Jeannine Koch, Director of re:publica and future Chairwomen of media:net berlinbrandenburg, proposed establishing a Berlin Cultural Think Tank for the entire sector, where politicians and creative industries unite in an interdisciplinary search for solutions: “We must gather all our strength, keep the business running – but still find solutions for the future.”
The second day of the conference saw the formation of a united response. During a MW:M Satellite event, a new specialist group for the Berlin event industry was founded within the Berlin Music Commission. Consisting of around 30 founding members – including festival, tour and concert organisers, agencies, theatres, halls, clubs, and self-employed service providers – the group aims to influence political decisions that affect the industry at both state and federal level, in collaboration with networks from other areas affected by the current corona crisis.
Olaf Kretschmar, CEO and Chairman of the Berlin Music Commission (BMC), said: “Lifetime achievements are crumbling into dust and livelihoods are heavily endangered – our industry is in a disastrous situation. We now have to compensate for the damage and at the same time find new ways out of the crisis. The clock is ticking: How we position ourselves today will significantly change our chances in the near future. The corona pandemic may separate us physically, but it also unites us in our joint search for agile solutions and brings the whole industry closer together. This year’s digital edition of Most Wanted: Music was all about “Togetherness” and provided an important and safe platform to jointly empower and unite the industry during the crisis.”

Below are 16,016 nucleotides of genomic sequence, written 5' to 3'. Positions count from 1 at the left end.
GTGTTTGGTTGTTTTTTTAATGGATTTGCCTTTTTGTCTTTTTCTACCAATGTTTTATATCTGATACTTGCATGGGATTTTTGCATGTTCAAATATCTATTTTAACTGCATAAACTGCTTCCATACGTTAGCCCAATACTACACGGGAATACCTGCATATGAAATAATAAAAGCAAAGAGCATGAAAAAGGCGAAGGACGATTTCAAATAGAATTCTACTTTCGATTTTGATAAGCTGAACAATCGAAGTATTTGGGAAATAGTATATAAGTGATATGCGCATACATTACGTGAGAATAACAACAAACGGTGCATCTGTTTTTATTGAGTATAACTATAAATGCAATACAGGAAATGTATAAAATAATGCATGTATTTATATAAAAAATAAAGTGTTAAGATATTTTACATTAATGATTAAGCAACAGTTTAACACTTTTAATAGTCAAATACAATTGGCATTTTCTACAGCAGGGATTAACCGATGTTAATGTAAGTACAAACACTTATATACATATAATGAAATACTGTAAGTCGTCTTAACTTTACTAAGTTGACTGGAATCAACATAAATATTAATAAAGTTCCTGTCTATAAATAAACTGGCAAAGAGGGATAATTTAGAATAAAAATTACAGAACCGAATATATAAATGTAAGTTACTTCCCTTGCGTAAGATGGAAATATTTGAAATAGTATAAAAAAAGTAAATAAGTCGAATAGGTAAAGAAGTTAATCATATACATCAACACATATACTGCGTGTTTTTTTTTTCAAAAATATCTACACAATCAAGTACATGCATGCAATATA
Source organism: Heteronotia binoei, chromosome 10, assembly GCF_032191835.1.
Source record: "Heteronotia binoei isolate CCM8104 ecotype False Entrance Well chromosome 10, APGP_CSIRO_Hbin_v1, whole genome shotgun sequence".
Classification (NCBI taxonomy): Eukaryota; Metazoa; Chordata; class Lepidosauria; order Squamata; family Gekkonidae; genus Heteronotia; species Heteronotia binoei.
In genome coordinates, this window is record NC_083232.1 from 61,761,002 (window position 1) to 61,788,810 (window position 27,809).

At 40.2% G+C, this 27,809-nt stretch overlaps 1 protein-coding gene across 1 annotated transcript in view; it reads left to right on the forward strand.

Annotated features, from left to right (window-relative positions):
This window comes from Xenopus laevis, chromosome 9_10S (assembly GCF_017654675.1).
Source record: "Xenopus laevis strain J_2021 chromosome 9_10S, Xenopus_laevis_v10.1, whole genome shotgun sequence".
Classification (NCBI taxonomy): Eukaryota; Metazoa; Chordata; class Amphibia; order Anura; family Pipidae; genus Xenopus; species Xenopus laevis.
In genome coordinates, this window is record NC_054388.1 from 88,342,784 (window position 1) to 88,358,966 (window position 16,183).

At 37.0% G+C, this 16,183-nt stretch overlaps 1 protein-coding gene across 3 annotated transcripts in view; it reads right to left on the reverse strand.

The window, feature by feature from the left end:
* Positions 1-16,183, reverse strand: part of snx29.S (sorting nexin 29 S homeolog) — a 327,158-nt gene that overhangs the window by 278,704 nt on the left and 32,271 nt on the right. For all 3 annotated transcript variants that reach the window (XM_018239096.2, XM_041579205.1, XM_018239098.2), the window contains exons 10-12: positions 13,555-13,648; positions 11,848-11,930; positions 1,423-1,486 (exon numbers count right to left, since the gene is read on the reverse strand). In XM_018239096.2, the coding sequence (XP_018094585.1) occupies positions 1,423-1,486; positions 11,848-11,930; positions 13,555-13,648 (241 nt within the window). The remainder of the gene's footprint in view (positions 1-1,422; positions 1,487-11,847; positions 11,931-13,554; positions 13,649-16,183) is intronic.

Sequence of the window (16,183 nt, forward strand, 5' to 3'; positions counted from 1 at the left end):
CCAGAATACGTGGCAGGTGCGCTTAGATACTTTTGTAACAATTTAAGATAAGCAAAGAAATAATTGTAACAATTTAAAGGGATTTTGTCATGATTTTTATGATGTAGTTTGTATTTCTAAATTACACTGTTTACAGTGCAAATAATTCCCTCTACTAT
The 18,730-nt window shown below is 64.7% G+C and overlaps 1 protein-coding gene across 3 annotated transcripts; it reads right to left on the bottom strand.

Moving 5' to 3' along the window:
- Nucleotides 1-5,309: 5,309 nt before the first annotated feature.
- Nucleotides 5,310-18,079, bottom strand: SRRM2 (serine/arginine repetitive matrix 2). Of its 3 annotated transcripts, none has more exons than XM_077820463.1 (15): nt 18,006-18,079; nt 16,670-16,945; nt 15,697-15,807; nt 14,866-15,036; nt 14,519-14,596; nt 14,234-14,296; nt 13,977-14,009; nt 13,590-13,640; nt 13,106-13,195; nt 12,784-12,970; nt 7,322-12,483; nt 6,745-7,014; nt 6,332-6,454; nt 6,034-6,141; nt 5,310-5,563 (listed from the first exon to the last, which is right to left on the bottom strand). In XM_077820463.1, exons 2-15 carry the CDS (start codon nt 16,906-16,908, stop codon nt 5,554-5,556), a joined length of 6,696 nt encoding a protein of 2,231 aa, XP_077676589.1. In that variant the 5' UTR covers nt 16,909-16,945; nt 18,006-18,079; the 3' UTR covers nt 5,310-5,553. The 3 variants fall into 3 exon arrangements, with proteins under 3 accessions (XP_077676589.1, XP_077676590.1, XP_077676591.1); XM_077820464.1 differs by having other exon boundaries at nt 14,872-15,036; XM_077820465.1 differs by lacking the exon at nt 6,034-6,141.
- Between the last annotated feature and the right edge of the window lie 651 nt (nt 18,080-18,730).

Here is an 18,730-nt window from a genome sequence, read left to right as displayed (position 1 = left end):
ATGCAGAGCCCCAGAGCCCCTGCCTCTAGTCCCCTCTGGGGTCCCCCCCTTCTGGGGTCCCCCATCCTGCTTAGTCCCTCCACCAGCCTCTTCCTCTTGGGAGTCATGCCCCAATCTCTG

Artists and their partners demand more transparency and fair payment models from streaming platforms
Meanwhile, music industry analyst Cherie Hu spoke with media lawyer, music and sports manager Dr. Olaf Meinking, who described his three main criticisms of the current streaming system: “a lack of transparency within the accounting system, … the number of manipulations in the system – and we would prefer a user-centric or user-time-centric billing system. This would be fairer.”
Cherie Hu observed that if Spotify starts to offer more services – such as its recent experimental ‘Discovery Mode’ – it may start to “look more like a ‘Facebook for the music industry’ than an independent platform.” Olaf Meinking agreed that this could mark the start of the streaming giant, “becoming a marketing and services provider.”
Dr. Florian Drücke (Chairman and CEO, BVMI) spoke out in favour of a common European digital responsibility, and against the proposed German separate path of implementation of the EU Copyright Directive. He appealed to politicians to, “finally emerge from their ‘helpless amazement’, and to ensure partnerships on an equal footing.”
The role of music in the climate crisis and how the industry can drive social change
Social worker, artist, and cultural curator Olad Aden spoke passionately on the value of Hip Hop as an educational and community-oriented tool : “[Hip Hop] is an amazing opportunity for us educators to reach out to young people […] It’s a way to have conversations that go deeper. More educators, teachers and social workers need to realise what they can do with this artform.”